Tim Weiser, the Robin Hood of deputy commissioners?
Only in the small-budget schools’ dreams.
In his move from the No. 1 athletic position at Kansas State to the No. 2 job at the Big 12, Weiser is closer to the vault that stores the treasure of TV contracts, bowl games and other such income.
He’ll even negotiate future contracts worth tens, maybe hundreds, of millions.
But advancing to the league’s front office means the Big 12 will lose one of the biggest advocates of change to boost small-budget programs.
“I definitely think that when you take a position in a conference office, you make no mistake about your neutrality of an issue,” Weiser said. “I have my personal thoughts and opinions, but they’re secondary to what’s best for a conference.”
Some background: For all the success the Big 12 is enjoying in this school year, a feeling prevails among small-budget schools that because the members don’t pull rope in the same direction, the conference can’t flex a full financial muscle.
The Big 12 shares revenue equally except television appearance money. Half of that income is distributed equally. The other half goes into an appearance pool.
Teams with the most air time make the most money, and think large budget vs. small here. Typically, glam programs Texas, Oklahoma, Nebraska and Texas A&M get the lion’s share of football TV love, and the rich get richer.
Weiser, as K-State’s athletic director, has questioned the fairness of the system, claiming the Big 12 should be an equal-partner proposition.
The bigger-budget schools have countered that it’s a market-driven issue, and play some non-conference opponents worth televising while you’re at it.
The difference could mean as much as $1.5 million annually to a school in conference-distributed revenue, and although it might seem like a drop to Texas, with an athletic budget approaching nine figures, it means plenty to the Iowa States and Baylors with wallets half the size.
Weiser likened this transition to his Colorado State days. Then, his athletic administration groused about not sharing Bowl Championship Series loot.
Then he got to Kansas State, and suddenly those big-bowl dollars flowing almost exclusively into the BCS conferences weren’t such a bad deal.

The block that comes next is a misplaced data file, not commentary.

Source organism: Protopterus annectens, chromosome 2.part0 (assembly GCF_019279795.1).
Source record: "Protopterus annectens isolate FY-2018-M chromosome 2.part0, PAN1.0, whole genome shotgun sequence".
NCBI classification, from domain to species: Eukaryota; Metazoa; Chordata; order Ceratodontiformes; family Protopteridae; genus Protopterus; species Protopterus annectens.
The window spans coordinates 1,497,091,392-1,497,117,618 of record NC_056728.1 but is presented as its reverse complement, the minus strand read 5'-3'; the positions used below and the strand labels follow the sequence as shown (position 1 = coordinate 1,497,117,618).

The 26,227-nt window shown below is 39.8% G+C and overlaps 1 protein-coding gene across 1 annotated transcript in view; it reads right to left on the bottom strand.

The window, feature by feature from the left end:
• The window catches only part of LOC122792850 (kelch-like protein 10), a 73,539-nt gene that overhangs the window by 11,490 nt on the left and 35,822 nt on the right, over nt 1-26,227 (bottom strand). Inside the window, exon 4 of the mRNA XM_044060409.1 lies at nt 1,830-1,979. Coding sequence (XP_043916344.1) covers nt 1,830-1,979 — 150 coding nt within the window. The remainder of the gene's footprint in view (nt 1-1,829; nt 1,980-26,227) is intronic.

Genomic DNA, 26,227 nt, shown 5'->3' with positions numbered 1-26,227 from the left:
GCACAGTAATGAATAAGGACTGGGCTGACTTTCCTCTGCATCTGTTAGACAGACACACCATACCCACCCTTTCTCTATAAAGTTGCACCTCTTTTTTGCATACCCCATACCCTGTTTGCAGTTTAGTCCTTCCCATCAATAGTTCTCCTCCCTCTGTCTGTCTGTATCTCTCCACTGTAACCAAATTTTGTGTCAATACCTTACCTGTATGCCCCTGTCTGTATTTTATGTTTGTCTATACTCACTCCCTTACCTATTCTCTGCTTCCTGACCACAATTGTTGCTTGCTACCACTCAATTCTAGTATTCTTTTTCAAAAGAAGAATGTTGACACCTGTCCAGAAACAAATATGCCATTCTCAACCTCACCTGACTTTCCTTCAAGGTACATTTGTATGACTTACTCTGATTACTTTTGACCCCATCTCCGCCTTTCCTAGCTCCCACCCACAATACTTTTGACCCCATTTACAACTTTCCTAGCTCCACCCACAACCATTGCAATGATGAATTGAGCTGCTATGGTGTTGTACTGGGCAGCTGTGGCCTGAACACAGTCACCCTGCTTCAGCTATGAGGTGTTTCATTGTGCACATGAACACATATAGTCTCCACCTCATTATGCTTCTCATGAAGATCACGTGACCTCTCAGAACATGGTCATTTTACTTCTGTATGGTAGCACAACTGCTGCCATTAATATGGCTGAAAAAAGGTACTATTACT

Also, revenue sharing isn’t a decision for the Big 12 office, although commissioner Dan Beebe and now Weiser can have an influence. The schools came up with the formula more than a dozen years ago as an incentive to keep the Longhorns and Aggies from flirting with other conferences. They had choices, and the Big 12 wasn’t going to fly without them.
The issue has picked up steam in recent years. Iowa State athletic director Jamie Pollard, who came from the equal-sharing Big Ten, insists the Big 12 hurts its long-term financial prospects by playing one-for-you and two-for-me.
Pollard has had an ally in Weiser, who now has to play it straight.
“I would hope people see me as an ally for all of their causes,” Weiser said.
It’s important to understand that the revenue-distribution issue isn’t a deal-breaker. Nobody has threatened to bolt because of the status quo or the prospect of change.
And in the Big 12, things are changing in a level playing field kind of way. A football program that never had a winning conference season, Kansas, won a BCS bowl game. The Jayhawks and Missouri set school records for victories.
Two men’s basketball programs that haven’t played in the NCAA Tournament as Big 12 members, Kansas State and Baylor, are headed in that direction.
Hey, when Nebraska beats the Wildcats in a basketball game and the students find it important enough to rush the court, good things are happening.
Besides, Weiser is leaving, but don’t expect silence from Manhattan. K-State’s new athletic boss will continue to answer to President Jon Wefald, who once said Texas represented arrogance and celebrated with fans at midcourt after a basketball victory over the Longhorns.
The fight will continue.